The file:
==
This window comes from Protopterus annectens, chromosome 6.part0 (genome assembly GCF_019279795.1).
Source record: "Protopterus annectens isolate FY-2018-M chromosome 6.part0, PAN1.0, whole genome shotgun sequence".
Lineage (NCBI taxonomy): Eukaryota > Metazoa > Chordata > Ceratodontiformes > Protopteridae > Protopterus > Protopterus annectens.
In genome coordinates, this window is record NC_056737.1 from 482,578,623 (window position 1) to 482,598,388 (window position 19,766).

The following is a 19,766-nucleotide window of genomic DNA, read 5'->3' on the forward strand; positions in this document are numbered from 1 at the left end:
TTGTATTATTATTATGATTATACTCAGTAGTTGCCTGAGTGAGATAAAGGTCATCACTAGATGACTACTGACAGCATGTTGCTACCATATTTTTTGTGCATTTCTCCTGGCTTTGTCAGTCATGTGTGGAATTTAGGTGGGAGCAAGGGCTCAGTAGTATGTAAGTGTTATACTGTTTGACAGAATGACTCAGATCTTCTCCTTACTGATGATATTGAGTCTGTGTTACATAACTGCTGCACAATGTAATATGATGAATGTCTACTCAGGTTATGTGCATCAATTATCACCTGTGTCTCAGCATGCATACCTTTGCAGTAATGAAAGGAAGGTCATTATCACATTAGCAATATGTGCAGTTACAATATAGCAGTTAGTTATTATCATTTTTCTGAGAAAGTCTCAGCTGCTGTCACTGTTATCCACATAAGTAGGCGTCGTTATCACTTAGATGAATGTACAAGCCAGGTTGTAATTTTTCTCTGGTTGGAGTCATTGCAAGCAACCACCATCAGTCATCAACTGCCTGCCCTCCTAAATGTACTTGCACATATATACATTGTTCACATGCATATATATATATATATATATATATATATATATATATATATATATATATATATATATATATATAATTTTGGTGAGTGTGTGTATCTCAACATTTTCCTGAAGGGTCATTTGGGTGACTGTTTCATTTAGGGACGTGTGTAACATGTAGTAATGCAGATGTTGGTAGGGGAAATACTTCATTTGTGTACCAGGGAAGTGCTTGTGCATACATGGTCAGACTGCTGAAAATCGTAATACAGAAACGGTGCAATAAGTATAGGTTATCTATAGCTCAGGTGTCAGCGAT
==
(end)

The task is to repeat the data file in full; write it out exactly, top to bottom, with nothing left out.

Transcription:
This window comes from Protopterus annectens, chromosome 6.part0 (genome assembly GCF_019279795.1).
Source record: "Protopterus annectens isolate FY-2018-M chromosome 6.part0, PAN1.0, whole genome shotgun sequence".
Lineage (NCBI taxonomy): Eukaryota > Metazoa > Chordata > Ceratodontiformes > Protopteridae > Protopterus > Protopterus annectens.
In genome coordinates, this window is record NC_056737.1 from 482,578,623 (window position 1) to 482,598,388 (window position 19,766).

The following is a 19,766-nucleotide window of genomic DNA, read 5'->3' on the forward strand; positions in this document are numbered from 1 at the left end:
TTGTATTATTATTATGATTATACTCAGTAGTTGCCTGAGTGAGATAAAGGTCATCACTAGATGACTACTGACAGCATGTTGCTACCATATTTTTTGTGCATTTCTCCTGGCTTTGTCAGTCATGTGTGGAATTTAGGTGGGAGCAAGGGCTCAGTAGTATGTAAGTGTTATACTGTTTGACAGAATGACTCAGATCTTCTCCTTACTGATGATATTGAGTCTGTGTTACATAACTGCTGCACAATGTAATATGATGAATGTCTACTCAGGTTATGTGCATCAATTATCACCTGTGTCTCAGCATGCATACCTTTGCAGTAATGAAAGGAAGGTCATTATCACATTAGCAATATGTGCAGTTACAATATAGCAGTTAGTTATTATCATTTTTCTGAGAAAGTCTCAGCTGCTGTCACTGTTATCCACATAAGTAGGCGTCGTTATCACTTAGATGAATGTACAAGCCAGGTTGTAATTTTTCTCTGGTTGGAGTCATTGCAAGCAACCACCATCAGTCATCAACTGCCTGCCCTCCTAAATGTACTTGCACATATATACATTGTTCACATGCATATATATATATATATATATATATATATATATATATATATATATATATATATATATATATATAATTTTGGTGAGTGTGTGTATCTCAACATTTTCCTGAAGGGTCATTTGGGTGACTGTTTCATTTAGGGACGTGTGTAACATGTAGTAATGCAGATGTTGGTAGGGGAAATACTTCATTTGTGTACCAGGGAAGTGCTTGTGCATACATGGTCAGACTGCTGAAAATCGTAATACAGAAACGGTGCAATAAGTATAGGTTATCTATAGCTCAGGTGTCAGCGAT